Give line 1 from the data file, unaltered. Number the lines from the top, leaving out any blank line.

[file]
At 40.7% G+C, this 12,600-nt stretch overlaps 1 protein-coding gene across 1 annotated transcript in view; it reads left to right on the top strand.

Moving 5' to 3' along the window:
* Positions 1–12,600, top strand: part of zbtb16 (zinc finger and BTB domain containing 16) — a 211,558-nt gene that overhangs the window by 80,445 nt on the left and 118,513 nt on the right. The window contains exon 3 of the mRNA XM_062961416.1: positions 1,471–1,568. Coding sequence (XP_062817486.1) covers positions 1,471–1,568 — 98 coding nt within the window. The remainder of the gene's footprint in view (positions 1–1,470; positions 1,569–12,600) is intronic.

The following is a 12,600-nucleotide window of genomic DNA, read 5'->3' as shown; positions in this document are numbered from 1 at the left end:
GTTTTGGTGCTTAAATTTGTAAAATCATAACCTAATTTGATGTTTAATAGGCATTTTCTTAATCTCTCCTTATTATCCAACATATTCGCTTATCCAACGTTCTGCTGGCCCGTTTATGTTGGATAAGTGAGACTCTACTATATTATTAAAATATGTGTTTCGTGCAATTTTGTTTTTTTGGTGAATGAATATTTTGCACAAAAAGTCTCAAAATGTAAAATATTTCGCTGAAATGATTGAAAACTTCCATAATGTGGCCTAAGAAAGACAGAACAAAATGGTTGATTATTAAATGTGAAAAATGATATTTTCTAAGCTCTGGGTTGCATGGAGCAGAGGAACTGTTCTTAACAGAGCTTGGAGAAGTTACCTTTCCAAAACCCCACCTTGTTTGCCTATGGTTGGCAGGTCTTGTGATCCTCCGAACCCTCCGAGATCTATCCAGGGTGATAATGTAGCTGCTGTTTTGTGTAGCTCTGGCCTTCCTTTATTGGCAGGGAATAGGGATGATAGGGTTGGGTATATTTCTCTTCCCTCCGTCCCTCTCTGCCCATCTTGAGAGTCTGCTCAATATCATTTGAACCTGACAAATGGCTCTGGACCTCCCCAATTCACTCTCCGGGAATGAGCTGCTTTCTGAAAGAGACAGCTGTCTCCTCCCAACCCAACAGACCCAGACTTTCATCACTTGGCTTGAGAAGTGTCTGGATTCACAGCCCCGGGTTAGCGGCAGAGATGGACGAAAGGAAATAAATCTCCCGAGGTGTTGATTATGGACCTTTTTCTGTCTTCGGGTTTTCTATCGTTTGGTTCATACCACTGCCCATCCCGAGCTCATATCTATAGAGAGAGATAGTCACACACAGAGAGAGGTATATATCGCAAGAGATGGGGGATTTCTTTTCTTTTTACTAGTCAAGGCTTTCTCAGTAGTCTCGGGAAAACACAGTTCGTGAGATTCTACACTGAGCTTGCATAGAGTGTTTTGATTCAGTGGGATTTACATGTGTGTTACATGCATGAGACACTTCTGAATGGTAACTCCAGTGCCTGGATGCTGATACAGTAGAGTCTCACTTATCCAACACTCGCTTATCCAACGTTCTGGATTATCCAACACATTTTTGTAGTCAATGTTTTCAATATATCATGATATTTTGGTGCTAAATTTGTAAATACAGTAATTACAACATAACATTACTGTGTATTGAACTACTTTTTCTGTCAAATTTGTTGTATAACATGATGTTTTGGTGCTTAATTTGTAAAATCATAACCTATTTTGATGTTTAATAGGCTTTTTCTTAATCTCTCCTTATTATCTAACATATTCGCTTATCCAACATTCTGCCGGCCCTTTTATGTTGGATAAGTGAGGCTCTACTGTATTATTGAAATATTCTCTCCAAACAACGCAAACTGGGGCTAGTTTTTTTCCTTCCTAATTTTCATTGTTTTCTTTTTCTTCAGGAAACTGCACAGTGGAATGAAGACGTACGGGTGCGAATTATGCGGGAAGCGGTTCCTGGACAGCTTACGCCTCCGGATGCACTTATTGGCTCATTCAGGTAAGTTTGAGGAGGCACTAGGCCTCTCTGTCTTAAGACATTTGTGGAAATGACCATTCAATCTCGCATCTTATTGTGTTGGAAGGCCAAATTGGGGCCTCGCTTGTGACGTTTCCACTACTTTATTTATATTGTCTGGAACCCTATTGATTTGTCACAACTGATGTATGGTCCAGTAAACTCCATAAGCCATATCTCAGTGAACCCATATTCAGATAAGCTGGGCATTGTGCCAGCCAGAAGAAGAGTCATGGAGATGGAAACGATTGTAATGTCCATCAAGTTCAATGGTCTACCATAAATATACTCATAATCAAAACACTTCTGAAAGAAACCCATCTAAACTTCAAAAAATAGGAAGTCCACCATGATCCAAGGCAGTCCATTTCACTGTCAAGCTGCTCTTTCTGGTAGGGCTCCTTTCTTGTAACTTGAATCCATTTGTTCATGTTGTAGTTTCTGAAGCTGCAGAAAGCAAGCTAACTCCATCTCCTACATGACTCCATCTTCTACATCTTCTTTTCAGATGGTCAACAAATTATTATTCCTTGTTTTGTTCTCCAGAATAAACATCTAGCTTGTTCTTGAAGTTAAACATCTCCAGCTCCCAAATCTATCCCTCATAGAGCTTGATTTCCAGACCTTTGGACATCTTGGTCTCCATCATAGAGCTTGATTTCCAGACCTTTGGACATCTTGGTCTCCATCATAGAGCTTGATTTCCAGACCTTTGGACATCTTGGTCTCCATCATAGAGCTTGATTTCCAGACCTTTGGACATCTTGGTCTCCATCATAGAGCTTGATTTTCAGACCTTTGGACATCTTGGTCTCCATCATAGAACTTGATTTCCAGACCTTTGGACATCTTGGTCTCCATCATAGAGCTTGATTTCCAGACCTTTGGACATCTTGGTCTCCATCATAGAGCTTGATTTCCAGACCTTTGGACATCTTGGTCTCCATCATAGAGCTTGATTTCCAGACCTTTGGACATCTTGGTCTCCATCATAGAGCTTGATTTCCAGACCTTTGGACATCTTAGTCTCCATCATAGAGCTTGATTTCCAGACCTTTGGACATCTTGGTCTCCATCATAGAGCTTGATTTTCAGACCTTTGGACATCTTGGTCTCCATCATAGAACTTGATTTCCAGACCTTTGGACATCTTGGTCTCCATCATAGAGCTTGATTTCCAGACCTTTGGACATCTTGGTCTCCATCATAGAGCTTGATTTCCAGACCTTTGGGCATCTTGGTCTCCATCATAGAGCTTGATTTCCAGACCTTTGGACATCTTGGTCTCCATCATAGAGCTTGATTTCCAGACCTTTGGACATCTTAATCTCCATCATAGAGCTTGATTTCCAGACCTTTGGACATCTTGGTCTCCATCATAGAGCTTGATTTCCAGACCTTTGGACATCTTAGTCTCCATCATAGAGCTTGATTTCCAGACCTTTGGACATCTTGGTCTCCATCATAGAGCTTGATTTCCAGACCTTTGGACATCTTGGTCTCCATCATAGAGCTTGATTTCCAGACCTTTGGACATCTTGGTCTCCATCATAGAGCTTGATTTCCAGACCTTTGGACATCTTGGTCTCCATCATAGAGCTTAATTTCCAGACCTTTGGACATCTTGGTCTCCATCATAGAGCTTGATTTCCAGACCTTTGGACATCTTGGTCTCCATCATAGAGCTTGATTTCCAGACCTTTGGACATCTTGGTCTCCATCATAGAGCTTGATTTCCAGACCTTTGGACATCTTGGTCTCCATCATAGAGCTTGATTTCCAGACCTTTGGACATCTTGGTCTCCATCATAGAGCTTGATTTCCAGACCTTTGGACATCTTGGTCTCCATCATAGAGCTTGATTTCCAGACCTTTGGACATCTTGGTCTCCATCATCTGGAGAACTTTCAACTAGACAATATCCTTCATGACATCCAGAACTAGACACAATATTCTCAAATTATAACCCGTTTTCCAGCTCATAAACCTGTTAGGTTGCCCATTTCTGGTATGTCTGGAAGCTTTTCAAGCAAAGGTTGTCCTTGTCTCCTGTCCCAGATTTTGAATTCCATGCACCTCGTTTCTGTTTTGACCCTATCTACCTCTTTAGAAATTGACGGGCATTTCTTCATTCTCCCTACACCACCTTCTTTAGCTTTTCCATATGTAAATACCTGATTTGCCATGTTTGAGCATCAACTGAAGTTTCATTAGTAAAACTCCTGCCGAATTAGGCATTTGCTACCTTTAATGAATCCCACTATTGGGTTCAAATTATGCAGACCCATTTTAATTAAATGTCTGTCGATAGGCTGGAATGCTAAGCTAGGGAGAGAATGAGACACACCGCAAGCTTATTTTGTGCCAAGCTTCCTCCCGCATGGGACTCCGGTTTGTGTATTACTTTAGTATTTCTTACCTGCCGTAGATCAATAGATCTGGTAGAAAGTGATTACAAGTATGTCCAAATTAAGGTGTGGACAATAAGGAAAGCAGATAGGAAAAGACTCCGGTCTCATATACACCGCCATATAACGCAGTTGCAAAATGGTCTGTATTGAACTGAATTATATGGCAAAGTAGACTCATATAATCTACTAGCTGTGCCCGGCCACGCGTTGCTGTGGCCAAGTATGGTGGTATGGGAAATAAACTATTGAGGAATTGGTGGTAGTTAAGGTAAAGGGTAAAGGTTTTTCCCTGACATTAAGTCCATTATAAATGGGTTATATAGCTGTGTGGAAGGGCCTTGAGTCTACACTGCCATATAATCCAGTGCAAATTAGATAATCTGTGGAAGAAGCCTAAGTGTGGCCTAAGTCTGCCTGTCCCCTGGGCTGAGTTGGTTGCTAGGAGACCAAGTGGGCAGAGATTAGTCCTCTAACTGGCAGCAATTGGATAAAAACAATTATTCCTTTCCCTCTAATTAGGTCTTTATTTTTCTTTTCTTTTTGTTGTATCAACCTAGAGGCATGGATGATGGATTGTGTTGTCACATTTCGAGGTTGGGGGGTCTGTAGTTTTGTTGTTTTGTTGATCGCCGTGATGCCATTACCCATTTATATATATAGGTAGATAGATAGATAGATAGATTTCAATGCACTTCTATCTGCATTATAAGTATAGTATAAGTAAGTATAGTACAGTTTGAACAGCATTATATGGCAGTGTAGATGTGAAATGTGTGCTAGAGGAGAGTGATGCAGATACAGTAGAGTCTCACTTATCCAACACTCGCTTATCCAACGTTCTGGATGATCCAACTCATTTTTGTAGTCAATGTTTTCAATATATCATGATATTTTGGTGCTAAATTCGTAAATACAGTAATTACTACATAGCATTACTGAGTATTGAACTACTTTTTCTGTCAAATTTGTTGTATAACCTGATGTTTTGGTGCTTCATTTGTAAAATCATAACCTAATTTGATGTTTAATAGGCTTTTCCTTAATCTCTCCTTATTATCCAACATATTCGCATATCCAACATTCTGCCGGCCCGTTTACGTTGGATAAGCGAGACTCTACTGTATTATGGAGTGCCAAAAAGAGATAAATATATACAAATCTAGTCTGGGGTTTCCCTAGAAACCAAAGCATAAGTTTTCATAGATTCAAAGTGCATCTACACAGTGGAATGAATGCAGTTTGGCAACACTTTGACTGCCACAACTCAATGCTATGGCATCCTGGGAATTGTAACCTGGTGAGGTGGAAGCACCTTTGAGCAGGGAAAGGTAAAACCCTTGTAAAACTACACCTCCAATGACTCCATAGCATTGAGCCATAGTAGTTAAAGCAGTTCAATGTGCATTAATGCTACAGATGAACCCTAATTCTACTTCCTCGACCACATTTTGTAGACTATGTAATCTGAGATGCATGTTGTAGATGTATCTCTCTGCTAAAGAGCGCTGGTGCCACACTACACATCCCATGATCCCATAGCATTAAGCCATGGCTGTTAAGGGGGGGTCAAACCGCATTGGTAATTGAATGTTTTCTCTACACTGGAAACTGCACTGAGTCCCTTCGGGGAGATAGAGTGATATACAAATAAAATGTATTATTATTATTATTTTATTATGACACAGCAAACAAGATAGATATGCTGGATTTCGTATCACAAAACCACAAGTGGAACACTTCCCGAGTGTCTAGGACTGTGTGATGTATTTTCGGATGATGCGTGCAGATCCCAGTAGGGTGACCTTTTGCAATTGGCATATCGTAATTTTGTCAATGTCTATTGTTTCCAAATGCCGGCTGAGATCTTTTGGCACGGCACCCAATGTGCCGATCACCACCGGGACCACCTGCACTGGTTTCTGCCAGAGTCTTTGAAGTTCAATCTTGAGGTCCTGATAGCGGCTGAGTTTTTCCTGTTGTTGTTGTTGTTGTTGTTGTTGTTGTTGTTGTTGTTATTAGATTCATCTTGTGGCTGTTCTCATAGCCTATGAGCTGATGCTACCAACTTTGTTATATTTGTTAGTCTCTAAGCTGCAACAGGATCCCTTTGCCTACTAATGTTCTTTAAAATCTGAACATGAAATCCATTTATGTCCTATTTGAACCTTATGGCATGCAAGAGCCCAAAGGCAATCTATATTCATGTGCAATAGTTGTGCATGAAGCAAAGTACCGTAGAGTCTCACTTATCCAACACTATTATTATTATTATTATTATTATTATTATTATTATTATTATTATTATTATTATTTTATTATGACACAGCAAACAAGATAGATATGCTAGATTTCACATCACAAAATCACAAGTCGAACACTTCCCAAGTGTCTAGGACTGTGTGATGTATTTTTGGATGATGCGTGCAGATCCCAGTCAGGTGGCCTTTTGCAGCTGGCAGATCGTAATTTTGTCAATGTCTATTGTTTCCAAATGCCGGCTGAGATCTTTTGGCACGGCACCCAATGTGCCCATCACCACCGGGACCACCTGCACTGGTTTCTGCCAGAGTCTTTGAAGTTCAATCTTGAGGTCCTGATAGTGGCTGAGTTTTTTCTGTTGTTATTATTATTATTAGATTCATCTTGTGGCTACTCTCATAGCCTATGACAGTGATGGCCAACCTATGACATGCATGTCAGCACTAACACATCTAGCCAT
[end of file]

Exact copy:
At 40.7% G+C, this 12,600-nt stretch overlaps 1 protein-coding gene across 1 annotated transcript in view; it reads left to right on the top strand.